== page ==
It was one of Colombia’s most hard-fought presidential campaigns in recent history, and a race in which voters were essentially choosing between continuing or seeking an end to an armed conflict with leftist guerrillas that has dragged on for five decades.
On Sunday, the heated election ended with incumbent President Juan Manuel Santos grabbing nearly 51 percent of a runoff vote, giving him a 6-point advantage over his rightwing challenger, Oscar Ivan Zuluaga.
The contest was seen as a referendum on the Santos government’s push to seek peace with the rebel army known as the Revolutionary Armed Forces of Colombia (FARC) in negotiations that are currently underway in Cuba.
Zuluaga wanted to continue the armed-engagement approach initiated by former president Alvaro Uribe — a process that Santos had inherited with his 2010 election win and, as Uribe’s former minister of defence, had pledged to continue. But Santos broke with his predecessor soon after his inauguration. While military operations against the FARC continued, Santos began exploratory talks with the diminished insurgency in order to finally end the conflict.
Uribe declared this move a betrayal and has agitated against Santos ever since. He threw his support in the presidential election behind Zuluaga, who promised voters that he’d end the peace process immediately if he won. The tight nature of the campaign signaled Colombians’ general unease with the prospects for peace; Zuluaga won the first round of voting on May 25, shocking Santos by 3.56 percentage points.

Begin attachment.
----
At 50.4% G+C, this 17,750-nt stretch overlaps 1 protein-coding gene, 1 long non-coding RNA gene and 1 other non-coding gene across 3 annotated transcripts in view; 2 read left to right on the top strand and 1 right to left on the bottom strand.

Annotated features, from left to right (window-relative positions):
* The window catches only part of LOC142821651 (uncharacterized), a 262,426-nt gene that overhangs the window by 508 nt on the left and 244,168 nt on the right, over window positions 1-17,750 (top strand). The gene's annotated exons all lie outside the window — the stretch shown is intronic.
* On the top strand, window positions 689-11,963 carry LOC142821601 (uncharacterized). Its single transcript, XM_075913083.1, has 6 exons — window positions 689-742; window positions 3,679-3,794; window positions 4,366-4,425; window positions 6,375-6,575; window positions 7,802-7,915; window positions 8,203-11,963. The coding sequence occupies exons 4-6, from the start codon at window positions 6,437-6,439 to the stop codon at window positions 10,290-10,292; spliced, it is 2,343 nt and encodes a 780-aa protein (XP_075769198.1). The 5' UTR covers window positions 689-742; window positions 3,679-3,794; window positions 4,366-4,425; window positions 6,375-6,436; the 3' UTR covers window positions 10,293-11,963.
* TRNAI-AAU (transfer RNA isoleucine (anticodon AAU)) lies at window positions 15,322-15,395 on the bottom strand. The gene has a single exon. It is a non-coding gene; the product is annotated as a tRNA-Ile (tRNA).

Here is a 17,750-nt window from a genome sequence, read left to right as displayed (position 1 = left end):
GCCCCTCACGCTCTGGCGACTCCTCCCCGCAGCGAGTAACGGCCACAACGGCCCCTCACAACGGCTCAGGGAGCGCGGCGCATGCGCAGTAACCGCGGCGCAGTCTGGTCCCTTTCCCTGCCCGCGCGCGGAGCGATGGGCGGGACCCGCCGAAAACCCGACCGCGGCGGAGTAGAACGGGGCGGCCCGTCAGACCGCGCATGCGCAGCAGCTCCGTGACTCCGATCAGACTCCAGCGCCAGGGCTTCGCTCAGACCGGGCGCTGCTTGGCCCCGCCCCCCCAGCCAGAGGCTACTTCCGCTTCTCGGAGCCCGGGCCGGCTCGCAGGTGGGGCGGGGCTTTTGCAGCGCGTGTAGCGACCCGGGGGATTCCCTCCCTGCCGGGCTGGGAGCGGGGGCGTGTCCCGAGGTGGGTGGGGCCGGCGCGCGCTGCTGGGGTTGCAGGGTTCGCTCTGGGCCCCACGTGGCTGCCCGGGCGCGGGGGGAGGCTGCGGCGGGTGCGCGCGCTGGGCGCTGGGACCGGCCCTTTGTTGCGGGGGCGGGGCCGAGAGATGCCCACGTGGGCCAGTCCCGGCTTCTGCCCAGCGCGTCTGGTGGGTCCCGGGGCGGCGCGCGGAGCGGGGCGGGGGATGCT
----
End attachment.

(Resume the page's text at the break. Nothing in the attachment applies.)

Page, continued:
A Santos campaign source told VICE News his defeat in the first-round — Santos didn’t even come in second place in several cities, including the capital of Bogota — led to a major campaign shift aimed at winning over liberals in urban areas and rallying support on the Atlantic coast.
In Atlantic coastal areas, the Santos campaign pumped its local operatives with cash for a get-out-the-vote drive that reversed the president’s fortunes from the first round.
Tough times ahead
Hard work lies ahead for the president. Political divisions in Colombia worsened during the campaign, reaching a level of polarization rarely seen in the country.
“It’s possible that many wounds that remain in certain sectors of the country will be difficult to heal,” political analyst Mauricio Reina told VICE News.
The peace process with the FARC, which launched in October 2012 in Havana, will make or break Santos’s second term. His administration also recently engaged in preliminary discussions with the country’s other major guerrilla force, the National Liberation Army.
If these are both successful at forging a lasting peace, Colombia will have finally ended a conflict that claimed some 218,000 lives between 1958 and 2012, according to Colombia’s Center of Historical Memory, making it one of the longest and deadliest wars in Latin American history. The United States has partially financed efforts to fight the war with a $7.5 billion aid package called Plan Colombia.
Some Colombians regard any sort of negotiation with the FARC and other rebel forces as anathema, viewing such talks as an affront to the conflict’s many victims. Some 25,000 people remain “forcibly disappeared” because of Colombia’s civil war.
“This will not be a peace with impunity,” Santos said after declaring victory on Sunday, acknowledging the distrust within some sectors of the public. “This will be a just peace.”
Uribe, the former president, is expected to lead opposition against Santos after winning a seat in Colombia’s Senate — ensuring choppy political waters in Santos’s second term.